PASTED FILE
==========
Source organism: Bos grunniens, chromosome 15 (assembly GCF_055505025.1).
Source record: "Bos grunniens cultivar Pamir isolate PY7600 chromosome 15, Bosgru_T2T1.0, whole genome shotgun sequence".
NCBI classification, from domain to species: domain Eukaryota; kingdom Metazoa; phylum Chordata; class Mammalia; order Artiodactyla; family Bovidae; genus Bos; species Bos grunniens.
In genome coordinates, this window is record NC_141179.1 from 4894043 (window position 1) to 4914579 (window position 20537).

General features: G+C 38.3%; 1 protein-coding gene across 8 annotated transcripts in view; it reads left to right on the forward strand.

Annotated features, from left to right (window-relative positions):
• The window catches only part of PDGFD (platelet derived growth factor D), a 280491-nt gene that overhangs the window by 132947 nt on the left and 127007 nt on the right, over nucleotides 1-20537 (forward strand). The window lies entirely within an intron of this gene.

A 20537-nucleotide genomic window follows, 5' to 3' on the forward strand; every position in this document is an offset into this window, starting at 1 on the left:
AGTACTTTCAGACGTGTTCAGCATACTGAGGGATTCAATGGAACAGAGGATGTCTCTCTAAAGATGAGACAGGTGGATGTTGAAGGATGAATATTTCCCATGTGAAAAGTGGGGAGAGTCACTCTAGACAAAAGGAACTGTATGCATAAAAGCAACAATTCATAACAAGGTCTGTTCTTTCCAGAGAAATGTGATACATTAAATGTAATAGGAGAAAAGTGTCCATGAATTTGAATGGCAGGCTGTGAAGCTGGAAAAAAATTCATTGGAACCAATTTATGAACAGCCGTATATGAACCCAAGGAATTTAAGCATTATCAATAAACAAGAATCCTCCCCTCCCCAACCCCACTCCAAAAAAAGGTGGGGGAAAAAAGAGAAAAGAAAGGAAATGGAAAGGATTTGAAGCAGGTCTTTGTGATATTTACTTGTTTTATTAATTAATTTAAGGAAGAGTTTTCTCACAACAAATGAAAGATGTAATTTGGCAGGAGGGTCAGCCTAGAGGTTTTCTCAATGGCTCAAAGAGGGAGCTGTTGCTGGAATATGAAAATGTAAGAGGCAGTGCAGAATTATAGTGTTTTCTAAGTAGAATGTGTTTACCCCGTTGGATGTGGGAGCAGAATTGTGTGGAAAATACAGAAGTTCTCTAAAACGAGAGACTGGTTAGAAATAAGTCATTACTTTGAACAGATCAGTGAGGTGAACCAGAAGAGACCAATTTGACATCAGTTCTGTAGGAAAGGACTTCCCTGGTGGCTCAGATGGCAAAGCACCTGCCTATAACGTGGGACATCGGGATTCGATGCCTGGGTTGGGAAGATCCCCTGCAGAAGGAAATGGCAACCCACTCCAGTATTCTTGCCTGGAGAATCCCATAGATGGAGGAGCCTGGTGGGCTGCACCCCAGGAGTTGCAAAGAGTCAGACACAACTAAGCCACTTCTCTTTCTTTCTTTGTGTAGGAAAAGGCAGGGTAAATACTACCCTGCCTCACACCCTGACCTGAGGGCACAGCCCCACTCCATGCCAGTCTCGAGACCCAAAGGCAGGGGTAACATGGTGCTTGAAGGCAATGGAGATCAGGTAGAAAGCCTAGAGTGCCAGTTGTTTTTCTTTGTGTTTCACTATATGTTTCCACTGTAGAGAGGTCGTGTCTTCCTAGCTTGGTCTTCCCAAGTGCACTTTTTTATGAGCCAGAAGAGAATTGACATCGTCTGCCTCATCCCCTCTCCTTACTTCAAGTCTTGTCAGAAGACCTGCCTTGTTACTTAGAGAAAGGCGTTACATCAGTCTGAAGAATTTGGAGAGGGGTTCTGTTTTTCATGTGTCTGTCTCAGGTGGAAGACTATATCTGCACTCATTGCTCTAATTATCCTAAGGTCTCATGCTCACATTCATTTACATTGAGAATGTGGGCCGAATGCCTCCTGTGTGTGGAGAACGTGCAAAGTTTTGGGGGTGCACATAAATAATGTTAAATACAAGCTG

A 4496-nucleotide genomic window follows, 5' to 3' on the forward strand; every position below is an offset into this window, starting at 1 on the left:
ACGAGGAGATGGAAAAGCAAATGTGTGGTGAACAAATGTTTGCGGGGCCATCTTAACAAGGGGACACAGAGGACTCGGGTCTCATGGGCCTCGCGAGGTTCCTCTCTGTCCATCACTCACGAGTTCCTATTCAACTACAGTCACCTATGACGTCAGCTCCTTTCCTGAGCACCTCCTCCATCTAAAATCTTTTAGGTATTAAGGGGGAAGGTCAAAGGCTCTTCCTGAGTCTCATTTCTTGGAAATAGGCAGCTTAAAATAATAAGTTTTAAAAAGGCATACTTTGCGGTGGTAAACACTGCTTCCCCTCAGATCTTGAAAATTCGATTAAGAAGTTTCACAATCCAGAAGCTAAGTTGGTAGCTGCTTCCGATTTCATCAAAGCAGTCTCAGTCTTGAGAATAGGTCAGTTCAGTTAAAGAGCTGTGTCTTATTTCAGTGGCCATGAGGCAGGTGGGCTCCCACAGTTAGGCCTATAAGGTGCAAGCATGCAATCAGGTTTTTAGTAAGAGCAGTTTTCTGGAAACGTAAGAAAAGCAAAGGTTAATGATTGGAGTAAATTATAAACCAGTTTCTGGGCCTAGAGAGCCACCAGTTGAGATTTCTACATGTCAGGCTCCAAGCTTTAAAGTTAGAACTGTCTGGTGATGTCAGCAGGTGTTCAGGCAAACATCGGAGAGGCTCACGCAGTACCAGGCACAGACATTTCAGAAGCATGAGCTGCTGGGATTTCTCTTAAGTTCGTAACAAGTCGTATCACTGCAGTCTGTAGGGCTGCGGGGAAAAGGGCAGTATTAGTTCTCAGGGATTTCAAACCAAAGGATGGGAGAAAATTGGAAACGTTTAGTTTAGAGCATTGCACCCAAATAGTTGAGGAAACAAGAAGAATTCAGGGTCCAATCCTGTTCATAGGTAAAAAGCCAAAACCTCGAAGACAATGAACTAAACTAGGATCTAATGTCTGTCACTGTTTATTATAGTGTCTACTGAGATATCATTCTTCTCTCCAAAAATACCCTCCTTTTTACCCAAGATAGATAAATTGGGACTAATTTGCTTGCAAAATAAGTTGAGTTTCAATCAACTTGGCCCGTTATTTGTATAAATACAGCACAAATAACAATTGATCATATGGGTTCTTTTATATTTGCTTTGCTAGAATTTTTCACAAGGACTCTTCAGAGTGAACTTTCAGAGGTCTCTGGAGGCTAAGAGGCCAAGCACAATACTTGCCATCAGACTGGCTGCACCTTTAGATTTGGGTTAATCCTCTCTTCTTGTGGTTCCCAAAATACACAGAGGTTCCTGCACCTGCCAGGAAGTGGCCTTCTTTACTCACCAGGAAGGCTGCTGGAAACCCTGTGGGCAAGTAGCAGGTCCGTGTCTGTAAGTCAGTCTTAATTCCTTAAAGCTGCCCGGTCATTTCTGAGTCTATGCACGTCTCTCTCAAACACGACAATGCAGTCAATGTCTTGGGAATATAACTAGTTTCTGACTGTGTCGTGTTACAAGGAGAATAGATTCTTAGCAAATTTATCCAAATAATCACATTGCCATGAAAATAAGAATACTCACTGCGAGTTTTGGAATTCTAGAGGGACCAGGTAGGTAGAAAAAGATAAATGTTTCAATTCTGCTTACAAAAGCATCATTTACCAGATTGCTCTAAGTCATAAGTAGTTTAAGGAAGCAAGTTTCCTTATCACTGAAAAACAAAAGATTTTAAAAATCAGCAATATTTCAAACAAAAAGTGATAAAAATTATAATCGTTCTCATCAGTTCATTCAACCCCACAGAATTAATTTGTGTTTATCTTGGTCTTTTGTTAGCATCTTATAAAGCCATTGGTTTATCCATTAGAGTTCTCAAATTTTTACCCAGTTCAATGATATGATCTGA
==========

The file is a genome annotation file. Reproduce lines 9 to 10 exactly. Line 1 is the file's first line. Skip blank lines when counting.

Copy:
AGTACTTTCAGACGTGTTCAGCATACTGAGGGATTCAATGGAACAGAGGATGTCTCTCTAAAGATGAGACAGGTGGATGTTGAAGGATGAATATTTCCCATGTGAAAAGTGGGGAGAGTCACTCTAGACAAAAGGAACTGTATGCATAAAAGCAACAATTCATAACAAGGTCTGTTCTTTCCAGAGAAATGTGATACATTAAATGTAATAGGAGAAAAGTGTCCATGAATTTGAATGGCAGGCTGTGAAGCTGGAAAAAAATTCATTGGAACCAATTTATGAACAGCCGTATATGAACCCAAGGAATTTAAGCATTATCAATAAACAAGAATCCTCCCCTCCCCAACCCCACTCCAAAAAAAGGTGGGGGAAAAAAGAGAAAAGAAAGGAAATGGAAAGGATTTGAAGCAGGTCTTTGTGATATTTACTTGTTTTATTAATTAATTTAAGGAAGAGTTTTCTCACAACAAATGAAAGATGTAATTTGGCAGGAGGGTCAGCCTAGAGGTTTTCTCAATGGCTCAAAGAGGGAGCTGTTGCTGGAATATGAAAATGTAAGAGGCAGTGCAGAATTATAGTGTTTTCTAAGTAGAATGTGTTTACCCCGTTGGATGTGGGAGCAGAATTGTGTGGAAAATACAGAAGTTCTCTAAAACGAGAGACTGGTTAGAAATAAGTCATTACTTTGAACAGATCAGTGAGGTGAACCAGAAGAGACCAATTTGACATCAGTTCTGTAGGAAAGGACTTCCCTGGTGGCTCAGATGGCAAAGCACCTGCCTATAACGTGGGACATCGGGATTCGATGCCTGGGTTGGGAAGATCCCCTGCAGAAGGAAATGGCAACCCACTCCAGTATTCTTGCCTGGAGAATCCCATAGATGGAGGAGCCTGGTGGGCTGCACCCCAGGAGTTGCAAAGAGTCAGACACAACTAAGCCACTTCTCTTTCTTTCTTTGTGTAGGAAAAGGCAGGGTAAATACTACCCTGCCTCACACCCTGACCTGAGGGCACAGCCCCACTCCATGCCAGTCTCGAGACCCAAAGGCAGGGGTAACATGGTGCTTGAAGGCAATGGAGATCAGGTAGAAAGCCTAGAGTGCCAGTTGTTTTTCTTTGTGTTTCACTATATGTTTCCACTGTAGAGAGGTCGTGTCTTCCTAGCTTGGTCTTCCCAAGTGCACTTTTTTATGAGCCAGAAGAGAATTGACATCGTCTGCCTCATCCCCTCTCCTTACTTCAAGTCTTGTCAGAAGACCTGCCTTGTTACTTAGAGAAAGGCGTTACATCAGTCTGAAGAATTTGGAGAGGGGTTCTGTTTTTCATGTGTCTGTCTCAGGTGGAAGACTATATCTGCACTCATTGCTCTAATTATCCTAAGGTCTCATGCTCACATTCATTTACATTGAGAATGTGGGCCGAATGCCTCCTGTGTGTGGAGAACGTGCAAAGTTTTGGGGGTGCACATAAATAATGTTAAATACAAGCTG

A 4496-nucleotide genomic window follows, 5' to 3' on the forward strand; every position below is an offset into this window, starting at 1 on the left: